Opinion: Support Ron Wyden's timber legislation
The following was posted by The Oregonian on November 14, 2014:
There is a debate happening in Oregon that all Americans should be involved in. It is the debate over whether to protect our clean drinking water and keep our rivers and aquatic resources healthy for future generations. I am keenly interested in this because I am a businessman, an angler, a World War II veteran, a timberland owner and I respect our great outdoors.
As an angler and businessman, I know the value of Oregon¹s clean, healthy rivers. They draw anglers who spend money on gas, lodging, gear, fishing licenses and food. This supports local economies. My wife and I built Steamboat Inn on the North Umpqua in 1957, and anglers came from around the world.
As a World War II veteran, I understand the things soldiers fight for. They fight for freedom and also hope to leave the world a little better than they found it. I fought not just for myself and the people around me, but also for the millions after me.
I have seen firsthand the folly of over logging. Even on federal lands, owned by every American, from the 1950s to 1970s, agencies required no buffers next to streams, and they were logged to and through them. The water got warm, silt clogged the streams, salmon and steelhead production dropped. Wide buffer zones around streams are crucial for clean water, fish and other aquatic life. Extreme care must be taken not to add to the damage already done.
My wife and I own about 80 acres in the North Umpqua watershed. It has timber, some of which I log. I ensure my logging does not pollute nearby streams. Many timber companies and agency employees are good stewards who understand how to turn a profit while still protecting rivers and clean water. Others speak with a forked tongue. We must not allow the destruction of other precious resources when logging. We need strong laws and clear rules.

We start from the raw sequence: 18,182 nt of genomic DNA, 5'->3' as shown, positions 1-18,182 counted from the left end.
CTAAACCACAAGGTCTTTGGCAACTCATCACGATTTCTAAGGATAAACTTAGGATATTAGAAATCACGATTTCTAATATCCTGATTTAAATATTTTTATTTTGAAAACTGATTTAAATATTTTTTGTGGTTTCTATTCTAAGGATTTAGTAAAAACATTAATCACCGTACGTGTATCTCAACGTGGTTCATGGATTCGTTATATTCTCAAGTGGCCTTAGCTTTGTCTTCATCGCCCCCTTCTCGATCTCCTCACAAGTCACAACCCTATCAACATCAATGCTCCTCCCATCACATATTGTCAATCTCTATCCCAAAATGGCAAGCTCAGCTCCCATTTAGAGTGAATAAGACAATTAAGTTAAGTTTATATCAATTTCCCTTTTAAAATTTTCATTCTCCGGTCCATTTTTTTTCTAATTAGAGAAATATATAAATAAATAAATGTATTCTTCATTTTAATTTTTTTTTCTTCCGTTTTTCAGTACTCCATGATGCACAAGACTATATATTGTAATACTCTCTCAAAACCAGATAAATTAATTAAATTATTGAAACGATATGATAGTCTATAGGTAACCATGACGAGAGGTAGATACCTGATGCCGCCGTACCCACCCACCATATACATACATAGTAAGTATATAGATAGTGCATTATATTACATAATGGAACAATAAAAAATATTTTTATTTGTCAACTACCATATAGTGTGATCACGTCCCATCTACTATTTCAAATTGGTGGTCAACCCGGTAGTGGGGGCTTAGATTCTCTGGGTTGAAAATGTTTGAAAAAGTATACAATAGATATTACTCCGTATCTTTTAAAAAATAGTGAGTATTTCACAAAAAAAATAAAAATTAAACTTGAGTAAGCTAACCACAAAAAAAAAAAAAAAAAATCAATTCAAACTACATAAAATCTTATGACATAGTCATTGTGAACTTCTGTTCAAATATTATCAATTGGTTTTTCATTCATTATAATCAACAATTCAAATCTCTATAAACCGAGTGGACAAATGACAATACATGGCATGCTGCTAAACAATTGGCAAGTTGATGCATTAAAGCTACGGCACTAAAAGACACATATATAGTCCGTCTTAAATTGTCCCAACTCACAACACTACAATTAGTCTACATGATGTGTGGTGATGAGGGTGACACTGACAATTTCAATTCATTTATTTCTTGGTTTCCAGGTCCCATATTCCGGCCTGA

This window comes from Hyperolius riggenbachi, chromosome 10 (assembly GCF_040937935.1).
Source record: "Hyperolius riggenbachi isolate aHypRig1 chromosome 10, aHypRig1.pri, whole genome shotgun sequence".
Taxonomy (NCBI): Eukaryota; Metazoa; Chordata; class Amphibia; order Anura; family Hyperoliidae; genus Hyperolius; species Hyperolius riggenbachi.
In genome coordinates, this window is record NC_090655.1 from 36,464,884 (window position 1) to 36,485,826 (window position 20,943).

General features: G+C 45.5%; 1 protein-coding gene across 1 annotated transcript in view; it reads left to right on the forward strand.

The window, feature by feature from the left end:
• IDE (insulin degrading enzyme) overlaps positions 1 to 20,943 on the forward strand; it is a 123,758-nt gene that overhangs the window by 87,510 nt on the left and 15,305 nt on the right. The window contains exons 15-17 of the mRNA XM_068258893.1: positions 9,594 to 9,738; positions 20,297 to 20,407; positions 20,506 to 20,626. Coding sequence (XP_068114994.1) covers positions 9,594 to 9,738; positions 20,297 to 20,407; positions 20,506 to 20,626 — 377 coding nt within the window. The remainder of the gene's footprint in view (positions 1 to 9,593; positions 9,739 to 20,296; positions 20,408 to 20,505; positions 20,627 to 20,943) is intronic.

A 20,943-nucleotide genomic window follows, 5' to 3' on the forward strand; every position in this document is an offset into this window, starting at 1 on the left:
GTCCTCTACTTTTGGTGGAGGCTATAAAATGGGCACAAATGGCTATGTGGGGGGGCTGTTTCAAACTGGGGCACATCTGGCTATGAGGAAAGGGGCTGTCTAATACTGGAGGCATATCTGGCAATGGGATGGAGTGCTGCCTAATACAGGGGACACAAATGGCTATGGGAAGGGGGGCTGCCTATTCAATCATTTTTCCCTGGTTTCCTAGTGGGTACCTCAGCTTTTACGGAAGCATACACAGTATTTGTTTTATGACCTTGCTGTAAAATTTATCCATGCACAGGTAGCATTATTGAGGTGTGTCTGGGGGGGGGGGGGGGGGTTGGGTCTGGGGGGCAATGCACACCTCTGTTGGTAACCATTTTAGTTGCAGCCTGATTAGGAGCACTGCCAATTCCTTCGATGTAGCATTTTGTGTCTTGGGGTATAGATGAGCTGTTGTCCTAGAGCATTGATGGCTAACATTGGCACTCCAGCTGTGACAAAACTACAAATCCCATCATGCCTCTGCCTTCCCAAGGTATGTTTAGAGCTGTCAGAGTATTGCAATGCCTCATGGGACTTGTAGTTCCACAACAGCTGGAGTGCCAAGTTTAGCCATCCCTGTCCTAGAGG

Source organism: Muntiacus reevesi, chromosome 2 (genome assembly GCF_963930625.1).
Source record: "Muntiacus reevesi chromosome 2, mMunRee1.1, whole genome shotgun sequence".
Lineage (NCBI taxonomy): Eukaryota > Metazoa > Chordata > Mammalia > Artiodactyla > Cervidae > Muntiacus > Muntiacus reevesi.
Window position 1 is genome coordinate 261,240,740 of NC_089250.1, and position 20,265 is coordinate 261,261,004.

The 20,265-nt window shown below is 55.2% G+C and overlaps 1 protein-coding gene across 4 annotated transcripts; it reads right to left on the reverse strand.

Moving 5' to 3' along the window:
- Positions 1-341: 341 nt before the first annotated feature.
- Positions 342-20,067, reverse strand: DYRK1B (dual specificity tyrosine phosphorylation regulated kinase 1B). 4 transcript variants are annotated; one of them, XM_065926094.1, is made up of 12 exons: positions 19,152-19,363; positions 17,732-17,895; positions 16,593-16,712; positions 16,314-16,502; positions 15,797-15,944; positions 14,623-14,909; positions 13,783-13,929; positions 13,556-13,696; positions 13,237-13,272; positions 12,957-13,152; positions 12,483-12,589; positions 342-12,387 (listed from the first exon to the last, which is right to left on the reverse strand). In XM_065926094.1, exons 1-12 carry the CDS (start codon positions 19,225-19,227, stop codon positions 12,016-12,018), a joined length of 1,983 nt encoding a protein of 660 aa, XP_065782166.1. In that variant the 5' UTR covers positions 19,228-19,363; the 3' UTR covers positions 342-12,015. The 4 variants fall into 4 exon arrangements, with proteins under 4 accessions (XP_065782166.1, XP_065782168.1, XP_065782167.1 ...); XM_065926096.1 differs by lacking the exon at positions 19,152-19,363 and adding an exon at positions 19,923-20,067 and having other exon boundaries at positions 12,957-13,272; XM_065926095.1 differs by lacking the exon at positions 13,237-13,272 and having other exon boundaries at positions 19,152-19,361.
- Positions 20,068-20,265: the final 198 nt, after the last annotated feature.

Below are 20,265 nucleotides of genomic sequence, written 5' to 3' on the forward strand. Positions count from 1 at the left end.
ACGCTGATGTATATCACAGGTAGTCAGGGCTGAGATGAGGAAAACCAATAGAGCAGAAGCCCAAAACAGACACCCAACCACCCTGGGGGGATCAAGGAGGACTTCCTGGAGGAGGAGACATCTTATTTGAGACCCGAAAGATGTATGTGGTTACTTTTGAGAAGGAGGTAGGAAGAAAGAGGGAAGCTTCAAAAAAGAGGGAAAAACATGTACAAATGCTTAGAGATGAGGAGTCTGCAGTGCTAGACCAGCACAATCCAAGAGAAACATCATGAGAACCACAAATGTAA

Some counties and timber companies are asking to increase logging on federal forests in Western Oregon. The debate right now is over logging on so-called "O&C Lands," which cover about 2.5 million acres. They provide drinking water to 1.8 million Oregonians, plus important habitat for fish and other aquatic life. Whatever is decided on these lands will set a precedent for future decisions on the rest of the 22 million acres of federal forests west of the Cascade Mountains, in northern California, Oregon and Washington.
I agree logging on these forests should increase to help support county revenues and public services. I also believe the state and counties should work together to increase revenue in other ways, but I believe we need balance. We need revenue. We need clean drinking water. We need to support the outdoor recreation industry by protecting public lands. We need to protect our quality of life, not only because it makes us happier, but because it helps attract talented employees to support growing businesses. And we need clean air. Trees are great for that.
I am grateful to Sen. Ron Wyden for crafting a thoughtful, scientifically defensible, balanced bill. It will be attacked as not enough, or too much. But it is a balanced approach, and it protects clean water, rivers, riparian areas and aquatic resources like fish.
My generation made mistakes. But we also made great sacrifices to ensure a safe and healthy world for our grandchildren. Help me ensure those sacrifices were not in vain by supporting Wyden¹s balanced proposal. I hope to be able to say truthfully to my great grandchildren: Yes, when you grow up, the rivers will still be healthy. The water will still be clean and cool. And you will still be able to catch a wild steelhead on the North Umpqua with a swinging fly.
Frank Moore is a WWII veteran and founder and former owner of the Steamboat Inn on the North Umpqua River.